Tuesday, June 19, 2007

miss match 5

Well, so last night I had drinks with a guy I'd approached on match whom I thought looked cute and sounded fun. It took us 2 weeks to get in touch with each other (phone tag) and synch schedules, which I barely noticed because I've been pretty busy. In between we weren't really in touch at all, which I figured was fine because I just wanted to check him out in person.

So we drank and talked amiably enough for a couple of hours at the always-nice Harvest Moon. It was light chatter with very little direction and, I noted, very little in the way of personal exploration, or chemistry for that matter. He dodged my questions about him, and asked zero questions about me. He cut it short by saying he had to get up in the morning and lamely shook my hand on the street corner near where I had parked, and dragged out the deathless phrase "I'll call you."

Guys, guys, guys. Let me tell you something.

ONE thing you do NOT have to do is protect a gal's ego - and you WON'T look chivalrous and polite by the way - by pretending that you're going to do something you have no intention of doing. It just confirms that you're a doofus and we're glad you won't be calling.

Monday, June 18, 2007

miss match 4

Bibliofilly has a date, or at least is meeting someone in the actual flesh, tonight.

This is a welcome relief because although I am pursuing other "leads" as well as this lucky bachelor, I have been somewhat underwhelmed by the e-repartee.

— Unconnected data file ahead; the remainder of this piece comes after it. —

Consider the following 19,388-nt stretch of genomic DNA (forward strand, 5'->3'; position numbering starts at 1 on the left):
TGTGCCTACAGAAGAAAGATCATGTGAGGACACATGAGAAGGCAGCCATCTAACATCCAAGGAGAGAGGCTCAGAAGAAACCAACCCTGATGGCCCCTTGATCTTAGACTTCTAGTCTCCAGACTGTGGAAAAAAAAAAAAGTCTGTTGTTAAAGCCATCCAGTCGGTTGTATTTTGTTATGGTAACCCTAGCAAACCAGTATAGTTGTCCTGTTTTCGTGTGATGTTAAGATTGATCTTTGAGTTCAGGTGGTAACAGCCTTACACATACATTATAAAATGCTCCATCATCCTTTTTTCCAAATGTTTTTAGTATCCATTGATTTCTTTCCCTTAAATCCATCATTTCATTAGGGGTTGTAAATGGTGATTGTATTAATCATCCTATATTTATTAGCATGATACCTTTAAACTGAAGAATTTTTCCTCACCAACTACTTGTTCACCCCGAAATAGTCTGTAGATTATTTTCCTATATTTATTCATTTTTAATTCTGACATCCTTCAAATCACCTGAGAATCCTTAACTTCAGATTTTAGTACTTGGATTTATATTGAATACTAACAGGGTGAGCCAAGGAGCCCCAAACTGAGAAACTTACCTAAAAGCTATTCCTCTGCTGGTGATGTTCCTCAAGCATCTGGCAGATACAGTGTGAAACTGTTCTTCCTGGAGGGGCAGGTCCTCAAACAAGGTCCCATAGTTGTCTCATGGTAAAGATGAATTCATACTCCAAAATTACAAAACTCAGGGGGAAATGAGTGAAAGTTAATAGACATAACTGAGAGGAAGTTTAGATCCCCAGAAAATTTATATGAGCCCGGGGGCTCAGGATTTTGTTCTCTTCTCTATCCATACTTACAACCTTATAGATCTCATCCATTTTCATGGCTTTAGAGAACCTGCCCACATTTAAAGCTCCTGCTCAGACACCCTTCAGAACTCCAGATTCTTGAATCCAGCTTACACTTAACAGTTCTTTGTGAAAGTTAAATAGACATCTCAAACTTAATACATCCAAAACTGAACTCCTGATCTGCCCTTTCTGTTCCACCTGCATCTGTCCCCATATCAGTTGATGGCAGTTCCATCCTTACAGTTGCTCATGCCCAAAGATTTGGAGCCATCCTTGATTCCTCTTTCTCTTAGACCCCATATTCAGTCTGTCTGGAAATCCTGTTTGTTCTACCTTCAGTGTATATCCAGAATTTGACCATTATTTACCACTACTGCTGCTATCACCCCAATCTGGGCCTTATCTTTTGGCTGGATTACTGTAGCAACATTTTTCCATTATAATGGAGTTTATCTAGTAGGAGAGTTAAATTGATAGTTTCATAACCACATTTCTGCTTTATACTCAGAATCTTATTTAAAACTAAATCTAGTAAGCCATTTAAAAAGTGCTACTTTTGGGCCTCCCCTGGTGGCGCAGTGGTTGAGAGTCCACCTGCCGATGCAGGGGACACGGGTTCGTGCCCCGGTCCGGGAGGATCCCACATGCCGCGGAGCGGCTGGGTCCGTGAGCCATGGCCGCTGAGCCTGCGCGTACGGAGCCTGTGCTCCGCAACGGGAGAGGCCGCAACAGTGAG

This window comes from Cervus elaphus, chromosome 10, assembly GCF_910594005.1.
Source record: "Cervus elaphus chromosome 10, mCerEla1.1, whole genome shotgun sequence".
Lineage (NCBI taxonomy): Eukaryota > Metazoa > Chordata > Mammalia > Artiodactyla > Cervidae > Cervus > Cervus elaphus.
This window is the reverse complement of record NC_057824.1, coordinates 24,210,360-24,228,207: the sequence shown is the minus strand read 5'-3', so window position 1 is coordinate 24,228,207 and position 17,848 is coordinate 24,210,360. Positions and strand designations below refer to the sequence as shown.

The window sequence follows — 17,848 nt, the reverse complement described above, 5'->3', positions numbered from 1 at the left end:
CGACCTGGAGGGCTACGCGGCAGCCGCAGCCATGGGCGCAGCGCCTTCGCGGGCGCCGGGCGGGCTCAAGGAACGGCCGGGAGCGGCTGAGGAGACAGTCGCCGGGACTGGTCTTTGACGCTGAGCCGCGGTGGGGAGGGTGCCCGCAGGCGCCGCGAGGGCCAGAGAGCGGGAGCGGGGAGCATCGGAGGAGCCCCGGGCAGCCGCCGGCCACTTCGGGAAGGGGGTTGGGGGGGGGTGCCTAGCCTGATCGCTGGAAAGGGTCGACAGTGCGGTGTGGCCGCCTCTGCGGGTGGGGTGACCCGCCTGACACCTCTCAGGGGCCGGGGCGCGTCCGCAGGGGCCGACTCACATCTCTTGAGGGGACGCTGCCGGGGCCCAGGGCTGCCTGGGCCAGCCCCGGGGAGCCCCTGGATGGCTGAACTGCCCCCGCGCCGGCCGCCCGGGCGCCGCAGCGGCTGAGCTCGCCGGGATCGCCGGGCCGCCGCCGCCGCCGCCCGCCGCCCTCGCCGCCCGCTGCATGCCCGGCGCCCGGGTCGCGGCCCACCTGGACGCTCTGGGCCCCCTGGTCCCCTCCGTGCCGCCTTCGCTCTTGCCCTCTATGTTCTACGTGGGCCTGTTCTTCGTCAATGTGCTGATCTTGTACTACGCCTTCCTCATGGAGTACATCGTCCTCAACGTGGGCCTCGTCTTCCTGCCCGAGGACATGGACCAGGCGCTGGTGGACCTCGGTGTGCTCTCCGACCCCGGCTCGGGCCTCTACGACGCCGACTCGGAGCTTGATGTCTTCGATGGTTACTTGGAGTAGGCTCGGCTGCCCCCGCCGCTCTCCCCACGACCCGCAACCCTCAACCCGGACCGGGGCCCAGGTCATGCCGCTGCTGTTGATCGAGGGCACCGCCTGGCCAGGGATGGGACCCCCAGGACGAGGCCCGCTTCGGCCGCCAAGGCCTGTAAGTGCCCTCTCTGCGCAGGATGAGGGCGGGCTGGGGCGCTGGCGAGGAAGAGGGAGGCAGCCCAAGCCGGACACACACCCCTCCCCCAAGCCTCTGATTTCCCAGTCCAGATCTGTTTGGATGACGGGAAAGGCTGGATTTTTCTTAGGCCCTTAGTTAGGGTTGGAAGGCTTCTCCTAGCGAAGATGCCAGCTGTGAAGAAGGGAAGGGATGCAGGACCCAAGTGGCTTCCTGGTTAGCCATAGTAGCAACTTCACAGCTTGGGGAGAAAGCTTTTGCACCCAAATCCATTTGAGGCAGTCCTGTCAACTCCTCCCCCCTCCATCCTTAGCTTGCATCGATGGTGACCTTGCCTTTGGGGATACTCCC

I joined a site called Chemistry, which is Match's answer to eHarmony. You take a bunch of vaguely psychological tests, fill out a profile, then wait to be matched according to your test results and who you say you're looking for. So I filled out the necessary forms and waited. And I waited. And finally, I got someone saying they were interested in me. We jumped through the website's hoops, which require you to first fill out a sliding scale of relationship essentials (ranking the importance of things like personal hygiene, level of ambition, sense of humor, etc), then wait for the other person to do the same. Then you review these and move on to the next little task, asking the other person some canned questions and waiting for their questions to you. Then, and only then, are you allowed to email them in your own voice. Today, after all that hoop-jumping, I got an email from my potential beau, and this is ALL it said:

How are you doing? I hope all is well. Have you been a member long? Do anything exciting this weekend?

So, uh...this is romance?

Forgive me for being the least little bit picky. I know that making a move is hard. I just think that an email to a potential sweetheart should sound a little less like a letter to Grandma and a little more like you are willing to explore new horizons and get to know someone new. Bibliofilly wants to be wooed! I have nothing to work with in that email...

Sunday, June 17, 2007

reunited and it feels so good

What, for heaven's sake, can I write in the tiny space on the back of the registration form for my 20th high school reunion that would adequately sum up what I've been doing since 1987?

"Got the hell out of Dodge" doesn't take that much space, I suppose...

The closer the day gets the less I look forward to it. Fortunately, I will have every right to get piss-drunk, and I plan to warn my mother, whom I will be staying with, accordingly.

As you can see, I do not have all kinds of nostalgia for my high school days. I was a miserable teen and I couldn't wait to get away. Why am I going, you ask? Because it seems like some sort of rite of passage, a useful way to connect with my past and be that much happier about who I am now and how far I've come. Also, I promised my good friend Jennifer I'd be her memory for when she can't remember names.